When we got back, I was asked if I liked The New Yorker. Being a New Yorker, and something of an amateur intellectual, it’s one of my favorite magazines. I was despondent when our library cut off their subscription two years ago because they did not circulate amongst the general bottomfeeding redneckery of my town, despite the fact that I read it every day over lunch. I was given two years worth of New Yorkers which were headed towards the recycling – a good portion of the ones I had missed, and I read them excitedly under lamplight until midnight passed. I learned all about a neurological disorder which causes people to eat their own hands and pull apart their faces, and sabotage as much of their lives as possible (which I now want to paint, somehow), and understood a whole lot about some of the superficial, asinine awards given out in the art world. Having just submitted artwork to the 2010 Eustace Tilley contest, it felt like things had come in sync, somehow.

I enjoyed a tour of all of the artwork in the house, much of it by friends and family. I’m usually not a fan of ‘wall’ artwork, but this was a house filled with intelligently chosen, wonderful artworks from all genres – abstracts, illustrative prints, charcoal drawings. All of it said something, and expressed a deep personality. Maybe I was just especially receptive due to the warmth of the house, but I enjoyed it all tremendously. I came away inspired by the colors.

Eleasa expertly made us an elaborate breakfast on Sunday, and after much more reading of The New Yorker, I loaded them into the car, as well as out small amount of luggage, and new boxes of food, and shook hands and hugged goodbye. I was welcomed back anytime. In fact, they seemed to want me to come visit sooner rather than later. I’m so unaccustomed to welcoming grandparents, as I’ve spent a life with a couple who have palpitations should company even be suggested, and the delicate facade of normalcy and pristine cleanliness doesn’t have enough time to be woven.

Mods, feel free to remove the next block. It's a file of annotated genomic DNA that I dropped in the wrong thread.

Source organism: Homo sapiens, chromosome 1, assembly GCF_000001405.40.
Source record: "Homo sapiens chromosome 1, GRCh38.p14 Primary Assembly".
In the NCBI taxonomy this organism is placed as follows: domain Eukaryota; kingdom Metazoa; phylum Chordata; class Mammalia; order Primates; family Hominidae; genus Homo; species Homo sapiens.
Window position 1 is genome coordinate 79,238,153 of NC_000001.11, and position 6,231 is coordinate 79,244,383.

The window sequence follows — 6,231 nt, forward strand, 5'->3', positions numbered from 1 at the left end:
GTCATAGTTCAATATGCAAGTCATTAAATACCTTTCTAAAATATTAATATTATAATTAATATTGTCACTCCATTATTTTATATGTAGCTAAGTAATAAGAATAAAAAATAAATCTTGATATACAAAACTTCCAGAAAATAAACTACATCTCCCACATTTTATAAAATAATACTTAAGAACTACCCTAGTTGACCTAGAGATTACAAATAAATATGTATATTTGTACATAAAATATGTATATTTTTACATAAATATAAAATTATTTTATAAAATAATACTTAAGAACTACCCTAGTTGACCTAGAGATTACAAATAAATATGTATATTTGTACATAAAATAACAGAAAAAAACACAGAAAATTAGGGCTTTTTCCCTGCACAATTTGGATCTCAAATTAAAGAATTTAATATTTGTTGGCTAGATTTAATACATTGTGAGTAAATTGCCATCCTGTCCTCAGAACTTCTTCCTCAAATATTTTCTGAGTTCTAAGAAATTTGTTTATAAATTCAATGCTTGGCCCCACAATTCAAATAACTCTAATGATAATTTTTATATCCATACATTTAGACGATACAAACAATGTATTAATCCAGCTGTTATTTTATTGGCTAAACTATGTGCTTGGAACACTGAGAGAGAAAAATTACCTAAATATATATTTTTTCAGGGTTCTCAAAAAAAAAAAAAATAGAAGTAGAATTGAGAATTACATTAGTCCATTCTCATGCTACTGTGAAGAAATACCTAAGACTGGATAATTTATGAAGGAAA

It was a beautifully simple weekend, reading in the sunlight, being obligated to nothing, meeting incredible people and enjoying the company of a wonderful human tornado of a girl.

I am back home again, with a renewed sense that it is never too late, accompanied by sense of wanting everything to happen right away. I’ve waited long enough.

I was invited to disappear into the wilds of Vermont this weekend with a dear friend, because it is obvious that I am in need of disappearing lately. There is a restlessness that can only be cured by nothingness. I plan on bringing a book, paper, pencils, and an iPod full of inspiration. I think that this might be all I truly need in the universe.

Of course, this is weather permitting, and the quick and dirty storms that have been assaulting the northeast at unexpected times are scheduled to hit when we’re aiming to travel, so I hope for the best. If not, I will turn up the heat and hibernate with the same tools I planned to bring along with me anyhow, and probably watch lots of wonderful and awful movies. I never give enough time to the nothingness – it’s always this intrusive somethingness that pushes its way in, and I graciously make room in the bed for its cold feet and loud snore. But I love it anyhow.


I need to paint more, but my mind is spinning in 3D lately and I can’t get it to calm itself into two dimensions again.

Have you ever been so in love with someone that you just wanted them to go far away?